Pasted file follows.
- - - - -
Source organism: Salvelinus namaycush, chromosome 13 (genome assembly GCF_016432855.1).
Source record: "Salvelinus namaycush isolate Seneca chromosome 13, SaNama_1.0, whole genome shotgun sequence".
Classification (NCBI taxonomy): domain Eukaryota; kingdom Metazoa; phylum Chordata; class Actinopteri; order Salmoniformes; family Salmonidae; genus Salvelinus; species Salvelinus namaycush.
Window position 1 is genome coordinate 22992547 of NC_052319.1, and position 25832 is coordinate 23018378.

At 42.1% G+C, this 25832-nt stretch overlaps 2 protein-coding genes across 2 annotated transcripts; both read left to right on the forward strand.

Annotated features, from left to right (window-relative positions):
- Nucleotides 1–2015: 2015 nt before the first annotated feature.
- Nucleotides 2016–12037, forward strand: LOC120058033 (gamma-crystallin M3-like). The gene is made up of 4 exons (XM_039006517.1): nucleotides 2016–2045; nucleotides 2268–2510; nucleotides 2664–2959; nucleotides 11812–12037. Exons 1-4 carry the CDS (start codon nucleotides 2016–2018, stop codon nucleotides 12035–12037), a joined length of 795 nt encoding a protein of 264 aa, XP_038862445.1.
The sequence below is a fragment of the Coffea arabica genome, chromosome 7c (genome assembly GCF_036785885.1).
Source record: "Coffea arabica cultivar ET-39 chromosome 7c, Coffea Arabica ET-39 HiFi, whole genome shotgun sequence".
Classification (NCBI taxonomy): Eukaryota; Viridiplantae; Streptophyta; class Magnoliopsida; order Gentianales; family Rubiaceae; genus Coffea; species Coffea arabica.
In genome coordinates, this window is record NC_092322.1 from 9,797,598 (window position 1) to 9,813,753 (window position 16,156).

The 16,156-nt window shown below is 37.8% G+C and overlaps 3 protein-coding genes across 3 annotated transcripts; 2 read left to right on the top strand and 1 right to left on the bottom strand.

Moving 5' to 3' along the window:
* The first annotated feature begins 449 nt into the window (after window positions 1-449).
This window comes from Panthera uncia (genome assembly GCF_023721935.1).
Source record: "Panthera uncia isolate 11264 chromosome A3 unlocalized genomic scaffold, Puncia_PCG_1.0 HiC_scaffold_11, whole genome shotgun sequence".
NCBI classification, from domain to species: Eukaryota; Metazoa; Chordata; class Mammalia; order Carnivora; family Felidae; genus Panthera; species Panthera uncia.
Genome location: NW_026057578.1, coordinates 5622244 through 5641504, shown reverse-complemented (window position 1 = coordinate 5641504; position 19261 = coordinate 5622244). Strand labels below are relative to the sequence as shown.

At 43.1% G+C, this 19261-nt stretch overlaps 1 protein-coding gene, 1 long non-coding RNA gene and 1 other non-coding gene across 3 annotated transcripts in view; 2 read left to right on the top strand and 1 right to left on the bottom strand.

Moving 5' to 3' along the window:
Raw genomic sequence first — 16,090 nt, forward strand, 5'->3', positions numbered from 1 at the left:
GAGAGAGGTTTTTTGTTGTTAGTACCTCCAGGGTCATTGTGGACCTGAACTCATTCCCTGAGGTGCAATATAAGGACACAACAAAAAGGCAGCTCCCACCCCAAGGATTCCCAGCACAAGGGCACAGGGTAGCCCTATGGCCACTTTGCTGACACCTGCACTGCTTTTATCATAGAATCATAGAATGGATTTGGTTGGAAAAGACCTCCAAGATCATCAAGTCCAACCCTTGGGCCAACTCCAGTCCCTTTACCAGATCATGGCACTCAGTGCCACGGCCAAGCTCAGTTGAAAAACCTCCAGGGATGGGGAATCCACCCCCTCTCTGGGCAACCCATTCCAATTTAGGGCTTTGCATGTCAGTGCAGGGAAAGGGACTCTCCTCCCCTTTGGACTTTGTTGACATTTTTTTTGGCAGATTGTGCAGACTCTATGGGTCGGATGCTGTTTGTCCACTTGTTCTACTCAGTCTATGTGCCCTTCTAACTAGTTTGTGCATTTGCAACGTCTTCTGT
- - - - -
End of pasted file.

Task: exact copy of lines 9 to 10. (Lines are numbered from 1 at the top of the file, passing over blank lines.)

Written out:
The sequence below is a fragment of the Coffea arabica genome, chromosome 7c (genome assembly GCF_036785885.1).
Source record: "Coffea arabica cultivar ET-39 chromosome 7c, Coffea Arabica ET-39 HiFi, whole genome shotgun sequence".